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Juice WRLD’s posthumous album drops, leaving fans lachrymose

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By Sohani Mittal

Juice WRLD’s first posthumous album, Legends Never Die, has only been out for less than a week, but it’s already on track for a historic debut. 

Listen to Juice WRLD's New Album Legends Never Die | Pitchfork

Juice WRLD’s posthumous album opens with the devil closing in. On Conversations, the rapper is avoiding a tête-à-tête with the arch fiend himself, a manifestation of sin and lurking temptation. Across a four-song suite that sets the tone of Legends Never Die, imagery of demons and hell are persistent. Drugs are presented as a way to self-medicate and keep these terrors treed, but they linger within the margins. Throughout the record, the Illinois rapper, is clearly looking for an escape. He never found what he was trying to find. 

Juice WRLD, born Jarad Anthony Higgins, died on December 8, 2019, after suffering a seizure at Chicago’s Midway International Airport, less than a week after his 21st birthday. The Cook County medical expert later determined the death was the results of an accidental overdose of oxycodone and codeine. Juice WRLD’s death prompted an outpouring of affection and grief from the likes of Drake, Chance the Rapper, Ski Mask the Slump God, Lil Nas X, Lil Yachty and countless more celebrities and fans. His name became the highest U.S. Twitter trend, while sales and streams of his catalog skyrocketed within the week following his death.

The burden thus falls on this album, allegedly the primary of the many planned for release, to not only assess Juice’s vulnerable and enchantingly accessible music and chart a trajectory left unrealised, but also to dissuade his audience from following an analogous path. Rapper Lil Bibby, head of Juice’s Grade A label and steward of his catalogue, said the album would be representative of “somebody that was fighting addiction, anxiety, detachment” and hoped those listeners who saw their struggles reflected within the songs might seek help. The album itself mines the topics that Juice became known, namely emptiness and its many side-effects: drug abuse, destructive co-dependence, fear of self-sabotage, and, of course, fear of death, which looms around every corner. Like his previous album, 2019’s Death Race for Love, it is overstuffed, sometimes underwritten and sometimes puerile, but there he was finding his voice. These songs open up beyond his internal monologue to reckon along with his public –and by extension, his legacy.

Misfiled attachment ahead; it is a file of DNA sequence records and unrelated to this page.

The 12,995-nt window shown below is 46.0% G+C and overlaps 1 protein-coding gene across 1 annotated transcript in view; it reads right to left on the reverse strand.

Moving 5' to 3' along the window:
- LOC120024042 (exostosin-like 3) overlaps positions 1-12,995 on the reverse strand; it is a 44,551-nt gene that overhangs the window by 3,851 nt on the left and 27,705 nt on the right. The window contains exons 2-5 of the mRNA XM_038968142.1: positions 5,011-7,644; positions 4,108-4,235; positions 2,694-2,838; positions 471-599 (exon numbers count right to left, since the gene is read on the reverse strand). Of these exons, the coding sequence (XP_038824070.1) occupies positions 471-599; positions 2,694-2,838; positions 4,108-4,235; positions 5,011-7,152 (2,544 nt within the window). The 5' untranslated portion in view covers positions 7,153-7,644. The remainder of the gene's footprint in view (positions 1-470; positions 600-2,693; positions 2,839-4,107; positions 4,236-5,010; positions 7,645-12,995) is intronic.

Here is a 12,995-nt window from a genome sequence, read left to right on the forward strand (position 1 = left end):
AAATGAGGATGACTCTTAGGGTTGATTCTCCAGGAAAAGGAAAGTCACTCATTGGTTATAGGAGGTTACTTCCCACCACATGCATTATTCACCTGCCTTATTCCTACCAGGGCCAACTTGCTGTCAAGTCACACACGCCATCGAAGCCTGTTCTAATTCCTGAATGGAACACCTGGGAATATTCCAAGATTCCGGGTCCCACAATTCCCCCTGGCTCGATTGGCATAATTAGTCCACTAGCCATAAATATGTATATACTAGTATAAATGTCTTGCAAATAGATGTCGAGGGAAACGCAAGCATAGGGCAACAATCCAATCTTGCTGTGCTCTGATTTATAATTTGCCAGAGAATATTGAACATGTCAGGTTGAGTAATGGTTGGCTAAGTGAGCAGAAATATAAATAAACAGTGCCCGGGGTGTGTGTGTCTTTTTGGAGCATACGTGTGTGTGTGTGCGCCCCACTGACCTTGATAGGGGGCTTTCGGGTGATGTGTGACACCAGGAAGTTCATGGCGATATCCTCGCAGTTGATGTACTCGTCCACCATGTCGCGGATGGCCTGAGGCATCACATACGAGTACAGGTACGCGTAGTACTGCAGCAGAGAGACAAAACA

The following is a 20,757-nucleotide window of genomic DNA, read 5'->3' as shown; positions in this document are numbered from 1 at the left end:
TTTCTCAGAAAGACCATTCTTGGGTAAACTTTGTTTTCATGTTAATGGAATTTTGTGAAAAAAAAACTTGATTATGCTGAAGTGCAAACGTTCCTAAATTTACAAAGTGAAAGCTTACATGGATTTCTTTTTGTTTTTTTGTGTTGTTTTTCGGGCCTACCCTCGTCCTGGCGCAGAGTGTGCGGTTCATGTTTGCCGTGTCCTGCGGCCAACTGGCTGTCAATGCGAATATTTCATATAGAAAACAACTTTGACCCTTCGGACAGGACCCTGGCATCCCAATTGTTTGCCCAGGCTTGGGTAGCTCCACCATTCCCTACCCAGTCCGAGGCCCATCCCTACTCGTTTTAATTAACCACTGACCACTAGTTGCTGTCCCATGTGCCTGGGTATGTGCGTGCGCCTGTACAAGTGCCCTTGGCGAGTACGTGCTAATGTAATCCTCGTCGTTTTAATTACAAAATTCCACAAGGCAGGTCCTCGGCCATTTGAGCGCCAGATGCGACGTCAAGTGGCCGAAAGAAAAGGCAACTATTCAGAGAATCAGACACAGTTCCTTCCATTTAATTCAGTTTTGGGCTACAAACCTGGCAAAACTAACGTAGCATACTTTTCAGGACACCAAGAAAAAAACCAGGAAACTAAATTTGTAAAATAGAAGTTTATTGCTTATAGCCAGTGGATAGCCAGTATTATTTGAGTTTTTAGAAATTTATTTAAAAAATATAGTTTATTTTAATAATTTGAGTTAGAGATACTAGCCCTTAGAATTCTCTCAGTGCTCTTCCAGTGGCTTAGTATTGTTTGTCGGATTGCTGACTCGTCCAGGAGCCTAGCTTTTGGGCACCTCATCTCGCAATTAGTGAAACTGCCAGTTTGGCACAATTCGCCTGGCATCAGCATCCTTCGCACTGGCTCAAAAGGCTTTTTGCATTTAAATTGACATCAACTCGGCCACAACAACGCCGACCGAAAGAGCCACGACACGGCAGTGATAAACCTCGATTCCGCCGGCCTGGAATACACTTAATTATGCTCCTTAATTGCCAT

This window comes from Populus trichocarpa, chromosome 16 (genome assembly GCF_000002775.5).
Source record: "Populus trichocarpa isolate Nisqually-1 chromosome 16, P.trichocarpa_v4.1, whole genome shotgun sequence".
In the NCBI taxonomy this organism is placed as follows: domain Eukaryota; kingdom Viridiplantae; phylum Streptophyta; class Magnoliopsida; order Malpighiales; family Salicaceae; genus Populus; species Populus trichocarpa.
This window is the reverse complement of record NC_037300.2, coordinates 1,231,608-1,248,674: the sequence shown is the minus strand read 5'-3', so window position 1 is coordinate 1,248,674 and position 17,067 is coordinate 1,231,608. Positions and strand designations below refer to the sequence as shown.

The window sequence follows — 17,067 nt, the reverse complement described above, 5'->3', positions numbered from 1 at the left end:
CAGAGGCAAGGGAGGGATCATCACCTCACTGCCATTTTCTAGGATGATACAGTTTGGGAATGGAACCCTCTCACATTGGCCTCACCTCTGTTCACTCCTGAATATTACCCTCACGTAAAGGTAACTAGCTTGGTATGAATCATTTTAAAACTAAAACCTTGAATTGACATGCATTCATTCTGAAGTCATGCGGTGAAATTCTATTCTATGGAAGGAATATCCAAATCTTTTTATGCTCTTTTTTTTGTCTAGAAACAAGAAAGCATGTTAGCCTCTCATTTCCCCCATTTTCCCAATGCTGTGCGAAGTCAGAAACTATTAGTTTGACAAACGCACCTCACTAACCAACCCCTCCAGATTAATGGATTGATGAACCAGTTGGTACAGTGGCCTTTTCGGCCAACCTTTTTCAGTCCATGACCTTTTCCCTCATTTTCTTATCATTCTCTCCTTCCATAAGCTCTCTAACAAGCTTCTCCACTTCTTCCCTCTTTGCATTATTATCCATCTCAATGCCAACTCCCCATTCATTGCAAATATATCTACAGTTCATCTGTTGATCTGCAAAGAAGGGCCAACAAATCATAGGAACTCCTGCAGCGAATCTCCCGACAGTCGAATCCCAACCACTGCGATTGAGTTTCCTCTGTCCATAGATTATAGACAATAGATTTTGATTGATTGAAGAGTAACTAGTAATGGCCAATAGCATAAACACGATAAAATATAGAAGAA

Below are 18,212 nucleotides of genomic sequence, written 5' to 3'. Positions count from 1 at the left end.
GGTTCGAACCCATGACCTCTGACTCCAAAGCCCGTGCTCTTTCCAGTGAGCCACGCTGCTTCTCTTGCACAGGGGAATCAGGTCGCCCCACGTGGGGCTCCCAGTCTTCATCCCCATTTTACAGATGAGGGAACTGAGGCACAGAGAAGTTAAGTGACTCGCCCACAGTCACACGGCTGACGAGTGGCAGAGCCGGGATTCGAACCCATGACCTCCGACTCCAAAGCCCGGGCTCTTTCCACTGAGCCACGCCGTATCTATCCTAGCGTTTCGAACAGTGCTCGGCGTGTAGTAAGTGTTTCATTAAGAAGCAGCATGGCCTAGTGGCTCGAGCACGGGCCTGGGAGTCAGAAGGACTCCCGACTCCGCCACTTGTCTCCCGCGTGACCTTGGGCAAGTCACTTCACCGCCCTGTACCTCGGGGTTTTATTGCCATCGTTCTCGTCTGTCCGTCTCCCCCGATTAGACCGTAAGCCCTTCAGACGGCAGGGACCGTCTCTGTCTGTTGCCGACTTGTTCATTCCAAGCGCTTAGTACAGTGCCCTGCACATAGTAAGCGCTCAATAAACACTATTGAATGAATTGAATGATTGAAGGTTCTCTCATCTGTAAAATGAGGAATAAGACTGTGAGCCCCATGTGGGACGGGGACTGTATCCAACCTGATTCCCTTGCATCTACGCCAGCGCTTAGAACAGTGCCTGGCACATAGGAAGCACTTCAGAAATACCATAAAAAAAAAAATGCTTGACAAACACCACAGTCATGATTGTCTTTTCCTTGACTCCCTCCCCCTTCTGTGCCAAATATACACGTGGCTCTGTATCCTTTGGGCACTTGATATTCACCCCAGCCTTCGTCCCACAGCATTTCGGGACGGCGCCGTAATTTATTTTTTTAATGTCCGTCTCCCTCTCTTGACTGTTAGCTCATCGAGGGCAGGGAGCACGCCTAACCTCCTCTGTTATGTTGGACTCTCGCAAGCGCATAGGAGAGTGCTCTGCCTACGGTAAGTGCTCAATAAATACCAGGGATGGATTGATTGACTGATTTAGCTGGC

Juice WRLD’s songs have faith in poignancy and self-loathing as a propulsive engine. Legends charts the emo middle ground between those two albums – within the catchy, mopey lovesickness (Come & Go) and within the overwhelming, depressive solitude and insecurity (Can’t Die). And he has never plumbed additional in tune together with his smelting delivery than on Legends Never Die. Juice had distilled his singsong raps through emo pop in the simplest way his most celebrated peers hadn’t, extracting a blend even purer than Post Malone’s; he was the foremost complete artist on his scene, much more refined than XXXtentacion and much less nostalgic than Lil Peep. He had a supernatural endowment for melody and an inherent ability for free-styling that allowed him to churn out songs by the thousands, the simplest of that found producers like Nick Mira and Rex Kudo transmuting components of power pop and punk into vehicles for his rambler rap instincts. Having enraptured removed from the brattish, unloved entice of his debut Goodbye & Good Riddance, songs just like the irradiant Righteous and Up Up and Away look inward at dangerous habits forming.

There’s a recurring theme in his music of threatening his girlfriend with violence at the sheer prospect of leaving him that continues here (Tell Me U Luv Me), and there’s rarely a moment that he thinks of her as much quite a cure for what ails him. But on this album, his relational myopia gives way to a secondary agenda: leading his listeners through their own angst. On Bad Energy and Fighting Demons, he looks like a saint of the melancholy masses. Barely 21, Juice WRLD was barely coming into his own as a person and artist, his talent still taking shape as he matured. Legends Never Die reveals a glum ringleader still finding himself.

Listen to the album here:

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